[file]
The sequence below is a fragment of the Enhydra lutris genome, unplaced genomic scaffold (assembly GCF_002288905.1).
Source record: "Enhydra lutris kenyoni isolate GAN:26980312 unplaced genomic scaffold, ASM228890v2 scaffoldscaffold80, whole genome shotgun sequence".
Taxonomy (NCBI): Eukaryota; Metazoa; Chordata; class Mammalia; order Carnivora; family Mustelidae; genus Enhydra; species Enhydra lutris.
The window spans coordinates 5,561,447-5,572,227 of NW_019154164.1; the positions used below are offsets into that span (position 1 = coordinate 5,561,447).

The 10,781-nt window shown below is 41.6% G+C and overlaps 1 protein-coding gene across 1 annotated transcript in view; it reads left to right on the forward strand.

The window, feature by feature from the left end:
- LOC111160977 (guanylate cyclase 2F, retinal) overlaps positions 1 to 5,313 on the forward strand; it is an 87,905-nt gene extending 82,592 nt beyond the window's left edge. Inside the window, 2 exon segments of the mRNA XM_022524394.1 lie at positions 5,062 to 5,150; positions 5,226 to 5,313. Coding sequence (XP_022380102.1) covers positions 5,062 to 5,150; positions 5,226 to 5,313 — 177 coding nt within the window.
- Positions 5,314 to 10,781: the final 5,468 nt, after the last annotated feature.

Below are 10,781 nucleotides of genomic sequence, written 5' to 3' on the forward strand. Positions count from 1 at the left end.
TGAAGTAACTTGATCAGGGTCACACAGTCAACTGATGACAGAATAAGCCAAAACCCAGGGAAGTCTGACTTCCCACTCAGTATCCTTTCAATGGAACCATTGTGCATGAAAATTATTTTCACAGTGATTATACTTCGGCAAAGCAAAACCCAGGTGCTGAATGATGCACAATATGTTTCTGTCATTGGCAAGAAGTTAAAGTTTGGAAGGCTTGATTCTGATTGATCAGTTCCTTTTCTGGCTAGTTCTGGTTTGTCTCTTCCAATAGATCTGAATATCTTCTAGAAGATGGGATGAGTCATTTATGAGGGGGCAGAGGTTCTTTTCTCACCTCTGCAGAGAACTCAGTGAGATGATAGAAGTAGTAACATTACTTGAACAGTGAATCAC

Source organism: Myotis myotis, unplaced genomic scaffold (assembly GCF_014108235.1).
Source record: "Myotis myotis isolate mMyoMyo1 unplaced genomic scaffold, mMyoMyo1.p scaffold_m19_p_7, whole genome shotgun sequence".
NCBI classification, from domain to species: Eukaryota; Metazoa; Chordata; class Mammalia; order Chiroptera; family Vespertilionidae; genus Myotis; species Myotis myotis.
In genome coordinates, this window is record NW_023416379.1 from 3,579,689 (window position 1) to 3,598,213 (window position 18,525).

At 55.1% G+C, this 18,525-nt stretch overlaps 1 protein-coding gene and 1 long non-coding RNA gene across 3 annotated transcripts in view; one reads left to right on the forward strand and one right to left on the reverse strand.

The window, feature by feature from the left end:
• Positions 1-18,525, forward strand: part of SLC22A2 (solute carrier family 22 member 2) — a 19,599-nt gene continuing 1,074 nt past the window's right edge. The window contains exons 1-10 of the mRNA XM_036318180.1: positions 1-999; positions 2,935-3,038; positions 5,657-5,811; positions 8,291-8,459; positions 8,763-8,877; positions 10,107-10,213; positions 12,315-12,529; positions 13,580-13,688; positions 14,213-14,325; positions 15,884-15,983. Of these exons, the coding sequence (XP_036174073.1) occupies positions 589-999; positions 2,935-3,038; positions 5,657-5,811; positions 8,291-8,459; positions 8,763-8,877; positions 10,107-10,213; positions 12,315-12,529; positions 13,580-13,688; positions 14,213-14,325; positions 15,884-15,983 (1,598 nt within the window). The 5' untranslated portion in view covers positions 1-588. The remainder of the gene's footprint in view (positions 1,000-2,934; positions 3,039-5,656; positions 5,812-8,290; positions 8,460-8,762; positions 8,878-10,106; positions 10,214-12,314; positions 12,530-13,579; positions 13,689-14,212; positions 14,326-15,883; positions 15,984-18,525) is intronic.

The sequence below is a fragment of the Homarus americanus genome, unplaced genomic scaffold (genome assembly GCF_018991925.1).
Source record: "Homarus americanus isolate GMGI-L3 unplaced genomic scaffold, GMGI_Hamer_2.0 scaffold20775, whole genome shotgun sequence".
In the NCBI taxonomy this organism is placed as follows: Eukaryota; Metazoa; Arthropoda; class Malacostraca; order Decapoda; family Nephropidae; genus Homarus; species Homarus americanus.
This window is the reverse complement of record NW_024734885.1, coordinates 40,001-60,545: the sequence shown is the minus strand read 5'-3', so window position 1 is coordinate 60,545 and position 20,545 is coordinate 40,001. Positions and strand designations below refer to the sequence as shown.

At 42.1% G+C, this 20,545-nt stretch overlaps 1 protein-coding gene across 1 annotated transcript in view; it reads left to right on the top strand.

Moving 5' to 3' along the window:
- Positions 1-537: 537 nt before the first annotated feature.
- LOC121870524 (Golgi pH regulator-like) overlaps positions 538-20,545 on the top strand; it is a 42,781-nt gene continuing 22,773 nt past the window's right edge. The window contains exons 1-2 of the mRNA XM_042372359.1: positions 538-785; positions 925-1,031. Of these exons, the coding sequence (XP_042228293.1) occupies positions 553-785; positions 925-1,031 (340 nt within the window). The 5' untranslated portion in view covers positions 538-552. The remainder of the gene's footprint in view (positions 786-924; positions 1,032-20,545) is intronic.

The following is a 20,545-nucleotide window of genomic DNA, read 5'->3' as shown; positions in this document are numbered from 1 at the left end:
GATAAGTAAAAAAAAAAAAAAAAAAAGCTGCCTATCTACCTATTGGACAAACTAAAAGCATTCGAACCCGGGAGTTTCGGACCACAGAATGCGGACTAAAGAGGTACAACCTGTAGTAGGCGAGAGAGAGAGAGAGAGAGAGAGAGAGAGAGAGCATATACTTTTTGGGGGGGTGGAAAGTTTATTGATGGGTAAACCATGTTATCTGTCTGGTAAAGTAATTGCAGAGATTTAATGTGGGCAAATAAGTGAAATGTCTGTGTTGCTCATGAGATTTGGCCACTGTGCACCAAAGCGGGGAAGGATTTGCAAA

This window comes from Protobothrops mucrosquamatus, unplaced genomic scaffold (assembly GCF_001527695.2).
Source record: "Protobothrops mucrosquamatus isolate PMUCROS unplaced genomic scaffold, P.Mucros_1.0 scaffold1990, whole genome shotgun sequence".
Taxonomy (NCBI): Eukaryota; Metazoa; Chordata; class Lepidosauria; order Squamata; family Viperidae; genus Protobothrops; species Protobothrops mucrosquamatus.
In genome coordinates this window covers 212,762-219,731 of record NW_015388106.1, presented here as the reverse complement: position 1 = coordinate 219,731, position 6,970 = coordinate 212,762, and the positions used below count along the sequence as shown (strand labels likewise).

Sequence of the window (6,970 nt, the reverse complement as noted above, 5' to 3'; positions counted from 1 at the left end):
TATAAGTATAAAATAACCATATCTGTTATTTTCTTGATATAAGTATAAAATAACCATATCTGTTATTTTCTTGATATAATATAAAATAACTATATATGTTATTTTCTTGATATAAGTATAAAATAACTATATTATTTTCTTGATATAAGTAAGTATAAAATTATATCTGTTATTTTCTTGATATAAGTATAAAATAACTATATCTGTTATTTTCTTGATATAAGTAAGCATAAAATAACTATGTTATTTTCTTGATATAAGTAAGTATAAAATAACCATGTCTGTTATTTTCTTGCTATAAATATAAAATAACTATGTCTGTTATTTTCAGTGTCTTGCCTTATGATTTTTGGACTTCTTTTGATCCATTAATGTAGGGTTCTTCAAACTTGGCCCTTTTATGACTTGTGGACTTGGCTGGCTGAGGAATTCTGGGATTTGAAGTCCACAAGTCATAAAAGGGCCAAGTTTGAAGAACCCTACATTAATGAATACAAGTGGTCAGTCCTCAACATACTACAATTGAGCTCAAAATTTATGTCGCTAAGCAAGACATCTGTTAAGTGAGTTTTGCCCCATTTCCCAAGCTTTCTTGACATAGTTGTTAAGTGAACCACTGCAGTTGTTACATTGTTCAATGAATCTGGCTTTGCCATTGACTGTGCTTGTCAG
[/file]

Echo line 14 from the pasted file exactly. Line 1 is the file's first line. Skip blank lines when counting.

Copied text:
In genome coordinates, this window is record NW_023416379.1 from 3,579,689 (window position 1) to 3,598,213 (window position 18,525).